Traditionally thought of as either springy foam products (such as cleaning sponges and furniture filling etc) or dense finished plastic-type hard rubber such as durable elastomeric wheels and tyres (think shopping trolley or skateboard wheels), polyurethane is also used extensively in woodworking for bonding wood to wood and also used for gluing metal, ceramics, stone, glass and most plastics. Polyurethane adhesives have been the ‘go to’ material for many trades for many years and for good reason, they are a solid choice for tasks that require a strong but flexible final bond, we sell 3 distinctly different types of polyurethane adhesives, expanding foam-types that come in pressurised tin cans for extrusion by either spray nozzle or special foam gun, liquified polyurethanes in squeezable tubs (used mainly for joinery) and mastic-type cartridges, gunned out of a standard mastic gun onto a substrate for bonding onto another or existing substrate. Here’s the chemistry techy stuff on wikipedia:
Polyurethanes are in the class of compounds called reaction polymers, which include epoxies, unsaturated polyesters, and phenolics. Polyurethanes are produced by reacting an isocyanate containing two or more isocyanate groups per molecule (R−(N=C=O)n) with a polyol containing on average two or more hydroxyl groups per molecule (R′−(OH)n) in the presence of a catalyst or by activation with ultraviolet light.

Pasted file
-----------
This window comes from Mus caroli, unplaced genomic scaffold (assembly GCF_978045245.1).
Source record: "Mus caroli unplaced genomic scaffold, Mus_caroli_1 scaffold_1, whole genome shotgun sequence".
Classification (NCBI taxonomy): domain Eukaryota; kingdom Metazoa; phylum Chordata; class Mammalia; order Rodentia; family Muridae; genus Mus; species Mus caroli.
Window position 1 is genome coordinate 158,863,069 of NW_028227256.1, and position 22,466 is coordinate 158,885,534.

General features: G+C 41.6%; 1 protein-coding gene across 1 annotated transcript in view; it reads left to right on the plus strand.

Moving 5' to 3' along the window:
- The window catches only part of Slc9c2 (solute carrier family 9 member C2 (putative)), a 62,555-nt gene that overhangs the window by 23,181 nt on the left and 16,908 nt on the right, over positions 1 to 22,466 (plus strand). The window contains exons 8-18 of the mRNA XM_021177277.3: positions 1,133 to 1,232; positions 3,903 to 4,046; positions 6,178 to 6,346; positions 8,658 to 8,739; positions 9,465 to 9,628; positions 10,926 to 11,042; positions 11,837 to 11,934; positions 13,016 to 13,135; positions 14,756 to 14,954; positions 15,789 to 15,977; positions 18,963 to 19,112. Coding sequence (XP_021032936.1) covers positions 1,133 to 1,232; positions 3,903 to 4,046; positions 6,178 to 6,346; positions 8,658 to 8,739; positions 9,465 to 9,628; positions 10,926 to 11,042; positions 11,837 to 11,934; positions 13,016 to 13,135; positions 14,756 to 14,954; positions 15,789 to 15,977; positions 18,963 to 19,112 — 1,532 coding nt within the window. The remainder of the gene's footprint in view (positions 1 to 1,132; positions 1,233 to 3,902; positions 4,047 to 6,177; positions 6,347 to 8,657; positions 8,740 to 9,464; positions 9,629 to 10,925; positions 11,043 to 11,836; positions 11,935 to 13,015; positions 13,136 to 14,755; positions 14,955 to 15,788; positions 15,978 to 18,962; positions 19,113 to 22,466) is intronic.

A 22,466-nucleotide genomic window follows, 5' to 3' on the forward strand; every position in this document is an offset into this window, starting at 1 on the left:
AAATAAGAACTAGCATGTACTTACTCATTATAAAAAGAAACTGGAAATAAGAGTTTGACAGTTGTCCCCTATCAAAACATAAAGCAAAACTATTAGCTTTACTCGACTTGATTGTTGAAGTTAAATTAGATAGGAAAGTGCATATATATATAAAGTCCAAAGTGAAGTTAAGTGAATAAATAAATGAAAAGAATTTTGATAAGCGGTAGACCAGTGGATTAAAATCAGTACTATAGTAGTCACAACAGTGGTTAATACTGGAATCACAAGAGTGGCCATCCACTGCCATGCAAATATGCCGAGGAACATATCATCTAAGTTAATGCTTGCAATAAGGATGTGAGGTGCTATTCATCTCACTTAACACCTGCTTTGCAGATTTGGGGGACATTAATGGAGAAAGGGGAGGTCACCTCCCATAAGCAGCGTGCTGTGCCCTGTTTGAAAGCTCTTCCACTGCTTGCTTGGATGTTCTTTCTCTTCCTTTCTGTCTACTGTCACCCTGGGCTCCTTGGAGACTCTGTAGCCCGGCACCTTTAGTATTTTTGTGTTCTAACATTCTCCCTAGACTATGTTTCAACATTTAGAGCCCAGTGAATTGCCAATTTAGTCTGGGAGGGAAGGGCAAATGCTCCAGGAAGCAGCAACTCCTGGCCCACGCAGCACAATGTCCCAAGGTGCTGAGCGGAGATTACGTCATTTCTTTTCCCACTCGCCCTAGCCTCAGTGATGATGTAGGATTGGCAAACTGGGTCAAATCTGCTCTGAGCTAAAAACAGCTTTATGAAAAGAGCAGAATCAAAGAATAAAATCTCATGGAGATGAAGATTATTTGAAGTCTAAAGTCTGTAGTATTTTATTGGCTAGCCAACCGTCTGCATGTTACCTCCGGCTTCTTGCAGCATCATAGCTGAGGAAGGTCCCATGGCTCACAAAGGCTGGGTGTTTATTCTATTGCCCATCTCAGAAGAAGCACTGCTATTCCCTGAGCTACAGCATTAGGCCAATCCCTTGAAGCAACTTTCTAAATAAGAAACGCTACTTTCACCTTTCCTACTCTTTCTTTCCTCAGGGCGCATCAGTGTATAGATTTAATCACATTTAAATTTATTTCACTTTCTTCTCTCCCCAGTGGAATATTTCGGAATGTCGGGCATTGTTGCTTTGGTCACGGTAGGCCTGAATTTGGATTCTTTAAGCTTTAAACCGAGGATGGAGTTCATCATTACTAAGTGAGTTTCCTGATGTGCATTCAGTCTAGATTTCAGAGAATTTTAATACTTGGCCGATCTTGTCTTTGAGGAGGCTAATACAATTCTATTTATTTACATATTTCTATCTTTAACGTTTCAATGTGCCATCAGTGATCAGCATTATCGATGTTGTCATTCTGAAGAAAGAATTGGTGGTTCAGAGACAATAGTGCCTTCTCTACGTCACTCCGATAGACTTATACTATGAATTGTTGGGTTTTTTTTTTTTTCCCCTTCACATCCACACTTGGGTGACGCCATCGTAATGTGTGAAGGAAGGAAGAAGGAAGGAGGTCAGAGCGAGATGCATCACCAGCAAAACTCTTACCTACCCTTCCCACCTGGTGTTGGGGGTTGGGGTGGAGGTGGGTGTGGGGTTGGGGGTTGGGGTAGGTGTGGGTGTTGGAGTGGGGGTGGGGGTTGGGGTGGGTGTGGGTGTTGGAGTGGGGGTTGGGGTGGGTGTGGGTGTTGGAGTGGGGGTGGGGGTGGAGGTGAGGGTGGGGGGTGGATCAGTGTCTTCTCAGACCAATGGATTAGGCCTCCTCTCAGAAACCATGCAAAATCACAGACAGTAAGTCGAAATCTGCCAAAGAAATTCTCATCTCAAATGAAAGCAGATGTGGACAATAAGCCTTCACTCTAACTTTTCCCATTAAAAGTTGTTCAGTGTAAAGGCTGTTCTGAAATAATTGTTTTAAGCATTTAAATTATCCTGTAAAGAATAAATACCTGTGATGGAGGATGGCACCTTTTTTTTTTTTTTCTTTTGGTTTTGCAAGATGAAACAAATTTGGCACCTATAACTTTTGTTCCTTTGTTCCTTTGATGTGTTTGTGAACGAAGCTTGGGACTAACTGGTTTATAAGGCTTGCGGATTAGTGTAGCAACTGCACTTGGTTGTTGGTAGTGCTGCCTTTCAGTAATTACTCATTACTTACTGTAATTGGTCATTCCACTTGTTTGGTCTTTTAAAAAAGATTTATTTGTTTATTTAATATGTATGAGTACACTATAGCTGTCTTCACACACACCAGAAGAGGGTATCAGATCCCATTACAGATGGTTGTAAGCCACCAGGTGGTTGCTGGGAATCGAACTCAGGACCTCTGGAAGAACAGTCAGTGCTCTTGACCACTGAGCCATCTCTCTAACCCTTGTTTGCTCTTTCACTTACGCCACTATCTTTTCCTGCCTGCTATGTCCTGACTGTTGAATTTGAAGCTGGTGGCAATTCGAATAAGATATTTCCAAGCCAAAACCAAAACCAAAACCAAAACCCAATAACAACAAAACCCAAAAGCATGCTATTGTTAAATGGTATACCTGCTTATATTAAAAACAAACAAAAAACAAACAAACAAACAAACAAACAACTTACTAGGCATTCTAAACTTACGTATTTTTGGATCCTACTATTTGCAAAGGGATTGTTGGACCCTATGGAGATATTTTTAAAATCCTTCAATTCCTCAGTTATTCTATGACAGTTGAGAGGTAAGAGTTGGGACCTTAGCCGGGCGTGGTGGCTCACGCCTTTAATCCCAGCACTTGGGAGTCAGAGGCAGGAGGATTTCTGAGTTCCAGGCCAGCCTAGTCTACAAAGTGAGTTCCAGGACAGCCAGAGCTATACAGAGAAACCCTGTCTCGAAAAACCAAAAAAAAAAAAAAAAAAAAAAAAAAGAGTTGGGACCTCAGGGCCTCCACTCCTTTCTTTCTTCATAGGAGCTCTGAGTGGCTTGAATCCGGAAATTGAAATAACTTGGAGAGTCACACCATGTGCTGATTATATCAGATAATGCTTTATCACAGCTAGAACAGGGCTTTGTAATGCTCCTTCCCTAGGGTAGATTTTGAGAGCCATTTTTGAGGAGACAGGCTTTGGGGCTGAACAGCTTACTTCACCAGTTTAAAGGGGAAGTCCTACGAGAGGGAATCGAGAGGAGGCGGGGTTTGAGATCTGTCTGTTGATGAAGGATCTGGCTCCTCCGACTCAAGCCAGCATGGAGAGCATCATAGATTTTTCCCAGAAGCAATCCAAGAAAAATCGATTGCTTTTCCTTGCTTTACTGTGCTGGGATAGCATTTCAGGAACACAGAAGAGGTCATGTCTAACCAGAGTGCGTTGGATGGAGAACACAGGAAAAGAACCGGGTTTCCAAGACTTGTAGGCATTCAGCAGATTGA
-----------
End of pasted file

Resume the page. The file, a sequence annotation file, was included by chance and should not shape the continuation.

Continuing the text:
The properties of a polyurethane are greatly influenced by the types of isocyanates and polyols used to make it. Long, flexible segments, contributed by the polyol, give soft, elastic polymer. High amounts of crosslinking give tough or rigid polymers. Long chains and low crosslinking give a polymer that is very stretchy, short chains with lots of crosslinks produce a hard polymer while long chains and intermediate crosslinking give a polymer useful for making foam. The crosslinking present in polyurethanes means that the polymer consists of a three-dimensional network and molecular weight is very high. In some respects a piece of polyurethane can be regarded as one giant molecule. One consequence of this is that typical polyurethanes do not soften or melt when they are heated; they are thermosetting polymers.